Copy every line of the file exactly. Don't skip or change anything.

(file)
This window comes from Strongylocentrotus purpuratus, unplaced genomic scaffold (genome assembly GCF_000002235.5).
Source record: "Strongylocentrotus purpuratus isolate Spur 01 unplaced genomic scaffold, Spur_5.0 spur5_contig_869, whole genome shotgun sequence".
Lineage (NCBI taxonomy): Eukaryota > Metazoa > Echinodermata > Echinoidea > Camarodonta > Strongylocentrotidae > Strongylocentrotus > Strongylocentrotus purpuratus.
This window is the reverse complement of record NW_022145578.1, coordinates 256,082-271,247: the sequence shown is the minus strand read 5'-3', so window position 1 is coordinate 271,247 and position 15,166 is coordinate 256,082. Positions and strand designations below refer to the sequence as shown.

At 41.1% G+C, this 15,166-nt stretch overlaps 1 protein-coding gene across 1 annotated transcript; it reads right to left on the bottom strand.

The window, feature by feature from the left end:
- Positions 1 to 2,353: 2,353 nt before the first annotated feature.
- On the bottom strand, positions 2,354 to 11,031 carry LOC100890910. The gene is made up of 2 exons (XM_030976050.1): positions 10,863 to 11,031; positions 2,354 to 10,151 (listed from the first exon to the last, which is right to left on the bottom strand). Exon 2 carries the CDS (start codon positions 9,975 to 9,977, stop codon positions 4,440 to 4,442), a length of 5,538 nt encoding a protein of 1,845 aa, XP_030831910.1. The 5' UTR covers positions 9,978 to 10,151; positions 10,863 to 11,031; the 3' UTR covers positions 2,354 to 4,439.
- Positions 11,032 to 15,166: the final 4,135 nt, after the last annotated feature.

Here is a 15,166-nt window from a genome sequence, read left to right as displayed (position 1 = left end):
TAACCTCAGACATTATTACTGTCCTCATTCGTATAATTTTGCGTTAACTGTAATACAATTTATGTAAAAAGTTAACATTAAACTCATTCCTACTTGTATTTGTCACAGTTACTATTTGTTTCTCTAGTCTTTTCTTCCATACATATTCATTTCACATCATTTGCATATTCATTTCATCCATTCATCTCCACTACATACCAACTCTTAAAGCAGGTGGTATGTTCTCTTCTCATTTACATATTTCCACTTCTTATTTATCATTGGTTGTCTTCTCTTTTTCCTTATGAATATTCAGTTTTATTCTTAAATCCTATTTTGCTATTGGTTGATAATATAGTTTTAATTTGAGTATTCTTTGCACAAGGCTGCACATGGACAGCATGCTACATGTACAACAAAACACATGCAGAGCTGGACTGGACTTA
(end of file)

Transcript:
This window comes from Strongylocentrotus purpuratus, unplaced genomic scaffold (genome assembly GCF_000002235.5).
Source record: "Strongylocentrotus purpuratus isolate Spur 01 unplaced genomic scaffold, Spur_5.0 spur5_contig_869, whole genome shotgun sequence".
Lineage (NCBI taxonomy): Eukaryota > Metazoa > Echinodermata > Echinoidea > Camarodonta > Strongylocentrotidae > Strongylocentrotus > Strongylocentrotus purpuratus.
This window is the reverse complement of record NW_022145578.1, coordinates 256,082-271,247: the sequence shown is the minus strand read 5'-3', so window position 1 is coordinate 271,247 and position 15,166 is coordinate 256,082. Positions and strand designations below refer to the sequence as shown.

At 41.1% G+C, this 15,166-nt stretch overlaps 1 protein-coding gene across 1 annotated transcript; it reads right to left on the bottom strand.

The window, feature by feature from the left end:
- Positions 1 to 2,353: 2,353 nt before the first annotated feature.
- On the bottom strand, positions 2,354 to 11,031 carry LOC100890910. The gene is made up of 2 exons (XM_030976050.1): positions 10,863 to 11,031; positions 2,354 to 10,151 (listed from the first exon to the last, which is right to left on the bottom strand). Exon 2 carries the CDS (start codon positions 9,975 to 9,977, stop codon positions 4,440 to 4,442), a length of 5,538 nt encoding a protein of 1,845 aa, XP_030831910.1. The 5' UTR covers positions 9,978 to 10,151; positions 10,863 to 11,031; the 3' UTR covers positions 2,354 to 4,439.
- Positions 11,032 to 15,166: the final 4,135 nt, after the last annotated feature.

Here is a 15,166-nt window from a genome sequence, read left to right as displayed (position 1 = left end):
TAACCTCAGACATTATTACTGTCCTCATTCGTATAATTTTGCGTTAACTGTAATACAATTTATGTAAAAAGTTAACATTAAACTCATTCCTACTTGTATTTGTCACAGTTACTATTTGTTTCTCTAGTCTTTTCTTCCATACATATTCATTTCACATCATTTGCATATTCATTTCATCCATTCATCTCCACTACATACCAACTCTTAAAGCAGGTGGTATGTTCTCTTCTCATTTACATATTTCCACTTCTTATTTATCATTGGTTGTCTTCTCTTTTTCCTTATGAATATTCAGTTTTATTCTTAAATCCTATTTTGCTATTGGTTGATAATATAGTTTTAATTTGAGTATTCTTTGCACAAGGCTGCACATGGACAGCATGCTACATGTACAACAAAACACATGCAGAGCTGGACTGGACTTA